So Vyāsadeva, before writing . . . he was not an ordinary fiction writer. Anyone can write any nonsense. No. Formerly, no book will be accepted unless it is written by liberated soul. That was the system. No other man will dare to write any book, neither his book will be accepted in society—only Vedic literature and literature produced out of Vedic knowledge. That is book. Otherwise, what are these books? These fictions and novels and . . . they are not books, they are rubbish. Actually they are rubbish. Don't you see?
The newspaper, it is published after spending so much money. You know. Every day, the newspaper proprietors, they are paying to the news collector, to the photographers, to the staff, to the establishment huge amount of money and producing newspaper, say, fifty pages or twenty-five pages, and throwing in the street.
Nobody cares for it. Because everyone knows what is the value of this news. Nobody is taking care, "Oh, here is a newspaper behind which there is so much expenditure. Oh, here is one. Let me take it." Everyone kicks it. You see? You see practically.
Huge bundles of newspapers, nobody cares for it. That means actually this literature has no value. No value. Simply they are wasting their time producing such nonsense literature. Even if it has got any value, the newspaper boys throws early in the morning, at ten o'clock it has no more value. That's all. Finished all value. Whatever value was there, that finished by ten o'clock.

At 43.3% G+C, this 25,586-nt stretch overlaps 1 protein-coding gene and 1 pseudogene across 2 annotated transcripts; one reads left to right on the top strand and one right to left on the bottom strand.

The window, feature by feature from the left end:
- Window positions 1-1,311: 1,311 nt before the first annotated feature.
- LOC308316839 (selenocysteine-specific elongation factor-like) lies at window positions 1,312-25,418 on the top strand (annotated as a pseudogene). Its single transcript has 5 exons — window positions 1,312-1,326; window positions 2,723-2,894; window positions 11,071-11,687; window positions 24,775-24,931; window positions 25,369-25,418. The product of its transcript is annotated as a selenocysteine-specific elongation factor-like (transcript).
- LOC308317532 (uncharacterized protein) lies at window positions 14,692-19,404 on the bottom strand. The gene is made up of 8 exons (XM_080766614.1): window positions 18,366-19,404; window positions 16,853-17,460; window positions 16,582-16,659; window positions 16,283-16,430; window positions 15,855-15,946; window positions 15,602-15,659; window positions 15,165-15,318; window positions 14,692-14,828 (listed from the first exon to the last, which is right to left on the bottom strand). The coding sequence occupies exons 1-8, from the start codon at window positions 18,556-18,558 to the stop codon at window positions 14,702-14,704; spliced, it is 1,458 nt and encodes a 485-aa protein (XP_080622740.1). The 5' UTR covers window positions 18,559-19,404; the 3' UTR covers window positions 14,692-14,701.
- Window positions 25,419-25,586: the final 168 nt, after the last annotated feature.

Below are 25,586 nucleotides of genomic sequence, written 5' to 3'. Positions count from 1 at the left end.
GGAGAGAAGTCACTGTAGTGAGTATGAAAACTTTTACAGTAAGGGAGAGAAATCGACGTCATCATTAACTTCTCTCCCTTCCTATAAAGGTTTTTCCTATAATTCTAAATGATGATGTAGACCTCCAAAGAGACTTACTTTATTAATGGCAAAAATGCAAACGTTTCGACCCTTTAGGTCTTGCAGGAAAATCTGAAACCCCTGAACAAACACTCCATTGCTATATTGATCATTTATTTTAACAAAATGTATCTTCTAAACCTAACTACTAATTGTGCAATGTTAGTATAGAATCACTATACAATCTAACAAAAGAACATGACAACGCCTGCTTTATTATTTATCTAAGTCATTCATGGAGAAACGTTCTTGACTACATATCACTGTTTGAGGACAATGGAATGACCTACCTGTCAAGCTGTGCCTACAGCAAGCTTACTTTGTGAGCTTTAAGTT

So Śrīmad-Bhāgavatam, Bhagavad-gītā is not a literature like that. Can you give any evidence, any book written five thousand years ago is still being read with still greater veneration, with greater respect, with greater attention? Is there any book in the world? Find out. Not a single book you'll find. You cannot trace out of any book written, say, thousand years or two thousand years ago. But here is a book which was spoken five thousand years ago; still, all over the world . . .
It is not that Bhagavad-gītā is supposed to be Hindu literature, Vedic literature, it is read simply by the Hindus. Now the number of Hindus has minimized. Practically, in some portion of that India there are few Hindus only, actually speaking. So what is the number of Hindus? That is the, what is called, minority in the whole world. If you take calculation of other religion . . .I have seen the other day in the World Almanac the Hindus, the Hindus are the lowest. So how many Hindus are reading? In India not that . . . ninety percent people are illiterate. So what they will read? And who is reading Bhagavad-gītā? It is all over the world. Still, you'll find in Germany Bhagavad-gītā is being read. In England you'll find. Even in Muhammadan countries you'll find, and what to speak of your country. There are so many editions of Bhagavad-gītā, I mean to say, that see the importance of real literature.